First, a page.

IT organizations face growing pressures to control costs and enable responsible financial resource management. As a result, CIOs are expected to present proven operational efficiencies under tight budgetary constraints. While this reality is no different in the cloud, implementing cost allocation can be quite challenging. The future of cost allocation in the cloud holds IT teams that are able to retain and enforce allocation policies. These will demonstrate significant business results causing other company team leaders to become more aware of and accountable for their cloud consumption and expenses.
After numerous discussions with the individuals in charge of AWS cloud costs at a number of large enterprises, I realized that some key factors were missing from the equation. For starters, generally, no distinction is made between the different business units that are used in the cloud. While some of the units may be broken up manually on a spreadsheet, overall, a lack of differentiation between accounts makes for a difficult division process. Below, I will delve into the 5 crucial areas that organizations and companies ought to focus on for optimal cloud cost allocation.
1 – Define Your Business Units
The first step in cloud cost allocation involves organizing business unit, or user, groups. Putting the concept of the cloud aside, figure out how business unit groups will be defined when it comes to budgeting and costs. It is important to keep in mind, however, that there may be different cost centers, teams, and campaigns within these units, that would also need to be clearly mapped out for organized and optimized cost allocation.
2 – Lay Down the Law: Leadership and Management
Once the business unit groups have been defined, the group heads need to be brought together to learn about and understand the rules and regulations regarding cost allocation. Here, it is the profit and loss (P&L) manager’s duty to explicitly state the rules for categorization and tagging policies. This will ensure that charge-back cost allocation works in a meaningful way. It can be as simple as expressing the importance of adding tags for specific business units, projects, and teams. The P&L manager will differ for each organization, be it the CFO or the CIO, however it must be someone from the top who has a genuine interest in organizing the coming plan of action.
3 – Associate Resources to a Business Unit
Once the leaders are all on board, the next step entails tracking and monitoring the associated resources for each business unit. Therefore, it is vital that all of the group heads collaborate in efforts to enforce consistent terminology, spelling, capitalization, and punctuation throughout the designated groups (i.e. COSTCENTER vs Cost_Center). For that matter, Amazon cloud provides resource tagging, which allows resources to be categorized by their specific business units. Organizing each business unit as a cloud cost center by means of a consistent tagging policy allows organizations, as well as each business unit, to monitor, analyze and optimize their cloud costs.
4 – Untaggable Resources and Services
Following the previous point, a lot of thought has to also be put into resources that are not naturally categorizable, such as data transfer in Amazon, or services like support or reserved instances. It is classic among enterprises to buy reservations on a consolidated level to match their consolidated environment. However, a consolidated level only pertains to the master corporate account and is not relevant to any business unit in particular. These reservations are paid for with a special one-time fee, up front, leaving the underlying question of: which business unit gets charged? Conversely, the massive discounts offered by the reservations save companies/organizations a significant amount of money, which leads to yet another question of: which business group receives the discounts? If the reservations were bought on the consolidated level, how can they be assigned to specific groups?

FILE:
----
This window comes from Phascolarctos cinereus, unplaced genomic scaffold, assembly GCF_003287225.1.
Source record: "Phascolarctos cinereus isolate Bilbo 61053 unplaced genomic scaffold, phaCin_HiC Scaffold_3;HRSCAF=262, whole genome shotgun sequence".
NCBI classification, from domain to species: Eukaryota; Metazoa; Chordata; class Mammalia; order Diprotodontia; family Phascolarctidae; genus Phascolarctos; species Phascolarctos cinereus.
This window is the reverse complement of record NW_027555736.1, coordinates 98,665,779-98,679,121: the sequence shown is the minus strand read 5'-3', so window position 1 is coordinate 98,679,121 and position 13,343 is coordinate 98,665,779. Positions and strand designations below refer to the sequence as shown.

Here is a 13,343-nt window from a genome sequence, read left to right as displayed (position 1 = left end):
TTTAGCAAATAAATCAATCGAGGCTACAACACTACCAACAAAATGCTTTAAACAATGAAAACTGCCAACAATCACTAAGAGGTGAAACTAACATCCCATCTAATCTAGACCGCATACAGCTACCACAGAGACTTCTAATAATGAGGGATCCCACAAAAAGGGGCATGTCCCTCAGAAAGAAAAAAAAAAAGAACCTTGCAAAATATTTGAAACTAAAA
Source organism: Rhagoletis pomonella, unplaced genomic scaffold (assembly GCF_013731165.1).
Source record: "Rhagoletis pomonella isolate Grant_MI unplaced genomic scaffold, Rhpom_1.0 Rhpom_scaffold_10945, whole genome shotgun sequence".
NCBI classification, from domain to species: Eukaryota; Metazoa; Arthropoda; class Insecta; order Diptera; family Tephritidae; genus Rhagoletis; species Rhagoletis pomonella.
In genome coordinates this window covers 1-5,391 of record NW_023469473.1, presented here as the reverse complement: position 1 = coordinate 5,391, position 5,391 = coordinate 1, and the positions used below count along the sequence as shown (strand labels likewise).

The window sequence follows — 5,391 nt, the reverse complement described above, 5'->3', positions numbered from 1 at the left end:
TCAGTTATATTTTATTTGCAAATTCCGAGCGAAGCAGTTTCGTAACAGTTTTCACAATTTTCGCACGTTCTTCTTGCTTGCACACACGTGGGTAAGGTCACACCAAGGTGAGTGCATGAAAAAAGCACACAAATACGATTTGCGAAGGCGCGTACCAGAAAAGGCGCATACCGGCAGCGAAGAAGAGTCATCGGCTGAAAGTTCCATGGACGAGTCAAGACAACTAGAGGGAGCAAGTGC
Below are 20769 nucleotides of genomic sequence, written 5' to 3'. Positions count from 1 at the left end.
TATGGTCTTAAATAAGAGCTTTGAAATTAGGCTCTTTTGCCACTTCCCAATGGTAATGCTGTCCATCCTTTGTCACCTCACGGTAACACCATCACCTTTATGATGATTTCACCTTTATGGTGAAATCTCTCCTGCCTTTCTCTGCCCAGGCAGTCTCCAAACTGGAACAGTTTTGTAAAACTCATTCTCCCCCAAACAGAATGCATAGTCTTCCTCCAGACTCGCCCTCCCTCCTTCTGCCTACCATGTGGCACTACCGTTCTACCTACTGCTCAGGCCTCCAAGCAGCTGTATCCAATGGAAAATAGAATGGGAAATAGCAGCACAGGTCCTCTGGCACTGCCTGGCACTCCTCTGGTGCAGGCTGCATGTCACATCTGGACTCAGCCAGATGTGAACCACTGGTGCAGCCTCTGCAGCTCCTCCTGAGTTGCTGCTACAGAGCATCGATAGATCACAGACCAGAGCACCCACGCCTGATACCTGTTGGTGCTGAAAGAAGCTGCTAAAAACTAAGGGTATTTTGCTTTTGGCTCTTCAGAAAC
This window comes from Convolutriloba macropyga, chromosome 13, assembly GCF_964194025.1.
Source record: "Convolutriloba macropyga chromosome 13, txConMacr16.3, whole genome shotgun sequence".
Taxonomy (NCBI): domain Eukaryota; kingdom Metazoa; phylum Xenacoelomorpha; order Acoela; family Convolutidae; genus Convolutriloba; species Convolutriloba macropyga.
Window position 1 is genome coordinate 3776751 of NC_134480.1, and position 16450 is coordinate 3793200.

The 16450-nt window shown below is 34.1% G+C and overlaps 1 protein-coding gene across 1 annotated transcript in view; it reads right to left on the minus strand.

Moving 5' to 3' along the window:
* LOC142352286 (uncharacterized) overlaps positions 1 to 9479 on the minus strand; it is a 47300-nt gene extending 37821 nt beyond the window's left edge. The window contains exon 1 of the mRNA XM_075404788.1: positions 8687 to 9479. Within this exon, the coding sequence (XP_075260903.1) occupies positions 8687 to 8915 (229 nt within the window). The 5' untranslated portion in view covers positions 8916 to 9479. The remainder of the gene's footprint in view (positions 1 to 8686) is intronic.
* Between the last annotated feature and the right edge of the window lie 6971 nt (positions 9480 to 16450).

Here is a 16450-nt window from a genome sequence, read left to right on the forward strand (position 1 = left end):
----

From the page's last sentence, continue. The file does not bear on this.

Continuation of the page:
To learn more about the answers to these questions, I encourage you to read my recent post.
5 – Governance and Enforcement
Due to the dynamic manner of the cloud, along with the fact that it is not a closed environment with a finite capacity like traditional dedicated data centers, IT teams must maintain solid governance and control over their systems. Enterprises and service providers need to have automated and comprehensive environments that consist of tools that measure cloud utilization, cost, and performance on all business levels. It is imperative that this system support policy enforcement and complete transparency on a daily or even hourly basis.
When it comes to cost allocation and tagging, the system needs to help maintain consistency, tracking changes over time for error prevention and detection. Additionally, automated alerts and reports need to be put in place in case a resource is generated without a tag. This ensures that either everything that is spun up has a tag, or that the proper individual will be notified if a tag does not exist, so as to rectify the situation. On top of that, monthly reviews should be put in place to ensure that all of the tags that are in use are also consistent.
These are important issues to consider when calculating your cloud cost allocation. While there is no all encompassing solution for all companies and organizations, customizing the points above to fit your needs will have you well on your way to cloud cost optimization. Cloudyn deals with points 3, 4 and 5, and also helps with tagging, so that even if your cloud resource tagging policy is a mess, Cloudyn will help you re-tag, organize and normalize the terminology. Furthermore, it is in Cloudyn’s the pipeline to generate alerts every time you spin up an instance without a tag.